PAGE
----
Sunday, September 2, 2012
this blog post is written using Dragon NaturallySpeaking.
I've never used this program before so this is a test. I don't know how to insert a carriage return by my voice so every time it skips a line that's me hitting the return button.
So far so good. I'm hoping that having this program will allow me to get more blog posting done.
I have learned some problems I don't also know how to backspace or delete. I'm sure that will come quickly. For now I think this is good enough there haven't been any typos or missed words I see a capitalization that was missed but we'll see what happens when I start using legal jargon.
Monday, August 6, 2012
Thursday, August 2, 2012
One time I was asked while I was applying to law school why I wanted to be a lawyer and I joked about the statistics of lawsuits and she said "so out of self defense."
In a way, that comes true. I am on my condo's board of directors and I have to keep checking the law on various things. I just drew up a waiver in case anyone wants to start doing improvements on the grounds on their own - because someone already has been and if he gets injured I think we should have a better defense.
Wednesday, August 1, 2012
I haven't been totally inactive. I've been answering questions on AVVO and now I'm building my Linked-In profile.
I've decided to focus my practice a bit into 3 areas. More to follow soon.
Wednesday, April 18, 2012
Wednesday, March 28, 2012
Thursday, March 22, 2012
Tuesday, March 20, 2012
Tuesday, February 7, 2012
They named the baby Blue Ivy.
Now I knew a guy named Blue and I've heard of women named Ivy so as celebrity baby names go it's not so bad. It's kind of catchy. You know. . . I think Blue Ivy would make a great product name!
And so do Beyonce and Jay-Z. That's why they registered the name as a trademark.
They are the third to do so by the way. Two others tried registering the name just after the baby was born but the applications were rejected. This one will probably go through.
I haven't looked up the application but I read that it is for perfumes and scents.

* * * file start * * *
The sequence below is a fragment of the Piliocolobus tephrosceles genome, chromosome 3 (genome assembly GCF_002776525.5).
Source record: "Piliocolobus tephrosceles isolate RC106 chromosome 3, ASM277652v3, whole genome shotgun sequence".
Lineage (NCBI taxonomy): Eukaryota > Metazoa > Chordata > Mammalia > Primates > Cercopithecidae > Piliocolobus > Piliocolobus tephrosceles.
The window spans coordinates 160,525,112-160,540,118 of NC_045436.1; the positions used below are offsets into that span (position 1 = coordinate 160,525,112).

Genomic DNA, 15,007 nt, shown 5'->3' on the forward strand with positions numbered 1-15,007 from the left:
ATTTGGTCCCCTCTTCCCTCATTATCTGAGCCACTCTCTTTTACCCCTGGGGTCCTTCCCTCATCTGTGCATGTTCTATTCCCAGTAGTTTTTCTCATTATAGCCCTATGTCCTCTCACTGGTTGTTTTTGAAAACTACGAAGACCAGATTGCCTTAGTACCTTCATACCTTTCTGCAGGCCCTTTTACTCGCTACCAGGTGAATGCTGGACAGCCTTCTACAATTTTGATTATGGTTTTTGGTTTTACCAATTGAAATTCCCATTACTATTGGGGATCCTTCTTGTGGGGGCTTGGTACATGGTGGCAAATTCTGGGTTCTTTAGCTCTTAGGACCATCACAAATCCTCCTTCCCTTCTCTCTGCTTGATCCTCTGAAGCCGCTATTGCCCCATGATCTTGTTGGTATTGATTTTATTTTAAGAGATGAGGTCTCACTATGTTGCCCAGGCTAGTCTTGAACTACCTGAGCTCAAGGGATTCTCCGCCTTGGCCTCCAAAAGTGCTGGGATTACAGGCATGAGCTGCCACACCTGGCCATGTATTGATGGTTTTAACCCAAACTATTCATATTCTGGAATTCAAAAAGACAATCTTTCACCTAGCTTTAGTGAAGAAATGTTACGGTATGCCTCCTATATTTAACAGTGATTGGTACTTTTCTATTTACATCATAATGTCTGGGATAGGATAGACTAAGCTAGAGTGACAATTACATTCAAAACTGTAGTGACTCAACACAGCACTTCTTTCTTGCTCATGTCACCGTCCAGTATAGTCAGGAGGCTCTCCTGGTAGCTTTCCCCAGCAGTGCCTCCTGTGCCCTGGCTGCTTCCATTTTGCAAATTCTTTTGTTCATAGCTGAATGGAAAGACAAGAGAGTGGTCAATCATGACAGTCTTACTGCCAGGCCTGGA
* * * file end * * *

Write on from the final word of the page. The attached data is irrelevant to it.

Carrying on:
Do you really want to smell like a baby? Now I don't have any kids of my own but my brother has six and I can tell you most of the time babies don't smell that great.
Personally I'd have gone with a line of baby clothing, but hey, I'm not the one with the multi-million dollar portfolio.
And I'd never name a baby Blue Ivy.
So if you have a baby, before you pooh pooh any weird name suggestions, ask yourself if you want to make it a trademark. Will it be distinctive enough?
Maybe Rob Morrow should open a line of training pants named for his daughter Tu (yes, her name is Tu Morrow)
Friday, January 13, 2012
This is an old post I wrote back in October but never uploaded.
That document review project I was on lasted only a month for me, and not much longer anyone else. The multi-billion dollar corporate merger it involved was cancelled by the DOJ as a trust violation.
No big deal. I got some more temp work almost immediately and have had my own cases pick up. I even had a trial in December, but more on that later.
I learned something very important on that project: something every lawyer should know.
So here is the big lesson I learned
Serve the bread first!
I’ve been working almost every day on this document review project. I’ve learned something valuable: start with the bread.
The place I’m working provides lunch. They lay out the food on these lined up tables and everyone walks from one end to the other in 2 lines, one on each side of the table, cafeteria style.